Monitoring the situation is a handsome British ex-pat named Ralph Hackett (Thorsten Kaye). Observed photographing the Sliders as they make their way into the hospital, he later befriends Maggie and Colin in the Chandler bar, offering to refer them to treatment clinics in Palo Alto. Maggie’s reticence is well-founded; the kindness of strangers isn’t something the Sliders are terribly comfortable with. But desperation forces her hand, and she accepts a dinner date with Hackett while Colin hits the library.

The episode then tracks the Sliders during their respective meal. Colin gets take-out and does some research, Maggie and Hackett dine at a Mexican/Pacific Rim fusion restaurant, and Grace cooks Remmy dinner. It’s a nice narrative trick that plays well as the viewer bounces back and forth between locations, giving us the background of the war that devastated this world while tying it in to Doctor Venable. Colin learns British Prime minister Margaret Thatcher sold the world out, working with the Dynasty to secure oil fields at the same time Maggie and Hackett console one another over their losses to the Kromaggs.

Rembrandt, meanwhile, has a lovely evening, joking, singing, and opening up to this woman he feels so comfortable with. He confesses he’s a Slider, something which shocks and excites Grace, before equating the nature of sliding to his belief in God. It’s a series of moving scenes made all the better by the amazing location shots. Eventually the two fall into one another’s arms and make love — at the same time Colin and Maggie discover Venable is a Kromagg sympathizer and confidante.

Pieces start to fall into place after this, leading to a battle over loyalty between Maggie and Rembrandt. She turns Venable in to Hackett, who is working to track down Kromagg sympathizers, leading to Grace’s kidnapping while she and Rembrandt enjoy a pleasant breakfast. Rembrandt is outraged, not just at Maggie’s betrayal, but at his own torn feelings over someone he loves doing something so horrible. In the end, though, he sets aside his emotions to ask Grace to use her knowledge of Kromagg healing (foreshadowed in Slidecage) to cure Quinn’s hematoma. And she does it, reluctantly, for this man she barely knows. The two collapse into each other’s arms again, only this time she’s hauled away to justice.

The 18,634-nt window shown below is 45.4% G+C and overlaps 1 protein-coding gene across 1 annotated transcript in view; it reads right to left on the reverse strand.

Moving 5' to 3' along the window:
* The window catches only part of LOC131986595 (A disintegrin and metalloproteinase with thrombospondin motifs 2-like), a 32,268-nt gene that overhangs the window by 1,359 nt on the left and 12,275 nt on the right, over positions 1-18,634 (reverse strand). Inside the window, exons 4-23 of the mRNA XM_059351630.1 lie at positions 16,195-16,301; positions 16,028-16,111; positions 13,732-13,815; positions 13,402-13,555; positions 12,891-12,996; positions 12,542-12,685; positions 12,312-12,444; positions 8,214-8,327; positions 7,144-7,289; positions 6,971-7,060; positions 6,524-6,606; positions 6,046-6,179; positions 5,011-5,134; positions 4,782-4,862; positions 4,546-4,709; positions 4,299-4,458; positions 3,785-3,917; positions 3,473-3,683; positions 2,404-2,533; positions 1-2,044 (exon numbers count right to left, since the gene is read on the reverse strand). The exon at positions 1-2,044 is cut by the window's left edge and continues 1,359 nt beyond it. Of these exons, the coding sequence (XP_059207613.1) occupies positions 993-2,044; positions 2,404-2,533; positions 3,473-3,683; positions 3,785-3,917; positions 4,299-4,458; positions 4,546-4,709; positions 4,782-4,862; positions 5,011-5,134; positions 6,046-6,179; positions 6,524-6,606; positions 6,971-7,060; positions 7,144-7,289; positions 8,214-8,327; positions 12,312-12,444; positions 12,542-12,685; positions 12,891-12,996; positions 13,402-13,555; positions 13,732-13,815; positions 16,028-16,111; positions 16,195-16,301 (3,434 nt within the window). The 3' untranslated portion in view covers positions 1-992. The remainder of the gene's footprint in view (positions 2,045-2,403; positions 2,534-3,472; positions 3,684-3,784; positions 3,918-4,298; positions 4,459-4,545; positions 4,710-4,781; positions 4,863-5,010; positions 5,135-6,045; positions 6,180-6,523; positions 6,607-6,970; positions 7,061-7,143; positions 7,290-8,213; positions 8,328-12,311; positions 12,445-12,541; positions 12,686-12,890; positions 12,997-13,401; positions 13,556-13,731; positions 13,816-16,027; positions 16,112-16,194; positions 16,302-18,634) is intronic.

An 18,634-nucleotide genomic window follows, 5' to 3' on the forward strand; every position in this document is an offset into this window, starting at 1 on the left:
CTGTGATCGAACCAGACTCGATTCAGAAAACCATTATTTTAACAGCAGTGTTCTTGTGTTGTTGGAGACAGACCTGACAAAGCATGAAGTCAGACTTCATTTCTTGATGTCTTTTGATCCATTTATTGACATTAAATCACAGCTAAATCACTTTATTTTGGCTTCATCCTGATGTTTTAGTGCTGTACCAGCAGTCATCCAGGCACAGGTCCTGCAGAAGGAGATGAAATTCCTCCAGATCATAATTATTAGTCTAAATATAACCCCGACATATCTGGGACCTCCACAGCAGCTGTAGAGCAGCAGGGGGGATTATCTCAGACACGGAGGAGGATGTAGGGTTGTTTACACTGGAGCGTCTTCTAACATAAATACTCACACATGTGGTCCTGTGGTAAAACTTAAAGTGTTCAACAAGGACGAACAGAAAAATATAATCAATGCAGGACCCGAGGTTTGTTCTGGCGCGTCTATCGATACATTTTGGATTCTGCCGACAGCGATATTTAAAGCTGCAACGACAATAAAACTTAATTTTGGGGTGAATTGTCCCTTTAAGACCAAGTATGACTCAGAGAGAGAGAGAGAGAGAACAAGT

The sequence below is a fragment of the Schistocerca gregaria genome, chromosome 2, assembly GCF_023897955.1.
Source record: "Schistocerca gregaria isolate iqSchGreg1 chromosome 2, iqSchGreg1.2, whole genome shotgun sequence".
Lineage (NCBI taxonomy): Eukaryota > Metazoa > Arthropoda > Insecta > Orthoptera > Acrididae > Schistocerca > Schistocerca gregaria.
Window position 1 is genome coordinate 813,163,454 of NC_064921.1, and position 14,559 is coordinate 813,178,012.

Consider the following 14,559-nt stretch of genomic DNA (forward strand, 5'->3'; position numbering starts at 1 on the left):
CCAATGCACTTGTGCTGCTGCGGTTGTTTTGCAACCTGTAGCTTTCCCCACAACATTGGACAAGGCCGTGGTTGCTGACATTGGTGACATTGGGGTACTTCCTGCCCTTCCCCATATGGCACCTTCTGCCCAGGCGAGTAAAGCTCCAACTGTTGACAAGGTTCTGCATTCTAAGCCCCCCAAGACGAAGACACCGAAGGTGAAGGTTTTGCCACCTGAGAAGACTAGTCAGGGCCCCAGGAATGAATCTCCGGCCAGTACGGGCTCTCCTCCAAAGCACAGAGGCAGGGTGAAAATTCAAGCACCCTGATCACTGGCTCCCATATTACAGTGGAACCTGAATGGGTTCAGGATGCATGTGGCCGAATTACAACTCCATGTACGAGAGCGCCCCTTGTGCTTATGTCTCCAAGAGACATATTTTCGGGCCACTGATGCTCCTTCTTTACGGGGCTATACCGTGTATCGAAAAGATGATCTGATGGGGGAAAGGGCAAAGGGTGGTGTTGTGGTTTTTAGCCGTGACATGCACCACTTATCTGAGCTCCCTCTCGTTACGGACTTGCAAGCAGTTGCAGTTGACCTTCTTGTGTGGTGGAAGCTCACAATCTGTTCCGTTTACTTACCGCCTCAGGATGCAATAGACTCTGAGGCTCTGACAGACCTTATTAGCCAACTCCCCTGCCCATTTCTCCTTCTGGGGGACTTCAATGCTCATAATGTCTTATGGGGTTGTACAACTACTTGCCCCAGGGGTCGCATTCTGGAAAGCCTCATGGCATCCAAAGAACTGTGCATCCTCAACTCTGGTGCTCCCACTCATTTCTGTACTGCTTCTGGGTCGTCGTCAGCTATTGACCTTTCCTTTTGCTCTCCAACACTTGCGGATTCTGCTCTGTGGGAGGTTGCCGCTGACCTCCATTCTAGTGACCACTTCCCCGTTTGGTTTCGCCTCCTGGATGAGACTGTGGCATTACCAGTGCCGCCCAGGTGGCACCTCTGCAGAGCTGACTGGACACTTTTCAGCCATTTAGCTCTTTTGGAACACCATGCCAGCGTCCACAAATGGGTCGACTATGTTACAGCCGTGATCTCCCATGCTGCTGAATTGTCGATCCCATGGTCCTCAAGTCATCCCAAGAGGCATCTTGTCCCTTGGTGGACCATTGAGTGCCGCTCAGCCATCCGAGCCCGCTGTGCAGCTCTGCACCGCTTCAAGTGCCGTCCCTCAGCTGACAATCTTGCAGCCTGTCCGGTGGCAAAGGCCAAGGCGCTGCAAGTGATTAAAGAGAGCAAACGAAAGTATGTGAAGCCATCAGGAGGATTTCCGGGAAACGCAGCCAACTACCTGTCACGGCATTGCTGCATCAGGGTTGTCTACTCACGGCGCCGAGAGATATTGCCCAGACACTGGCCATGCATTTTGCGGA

Some might argue Quinn’s absence hurts this episode — he’s only in it for a few bookend moments — but I claim it a strength. The Maggie/Rembrandt friendship has been glimpsed but never to this degree; “Asylum” forges the relationship in a way you’d never expect. He’s ready to dismiss her from his life over her actions regarding Grace, but she’s equally stoic in defending her actions. And she’s right; if Remmy had known up-front the doctor supported everything that stripped Rembrandt of his identity, he’d have done the same thing. That doesn’t mean they can’t feel miserable about the outcome.

The location shooting alone elevates this episode, but the alt-history, humor (goofing on crappy third season plots on-screen is always welcome), and acting, combined with a moving score from Danny Lux and solid direction from Michael Miller, put this on a level few outings of Sliders will match. I don’t think I’m alone in claiming this as my favorite episode to date.

“Asylum” began life as “Rembrandt’s Romance,” a title too simple for what lay in store. What we received is much more apt. In a series about never-ending danger and adventure, the Sliders are probably all looking for a safe harbor in the storm.

Previously: Next: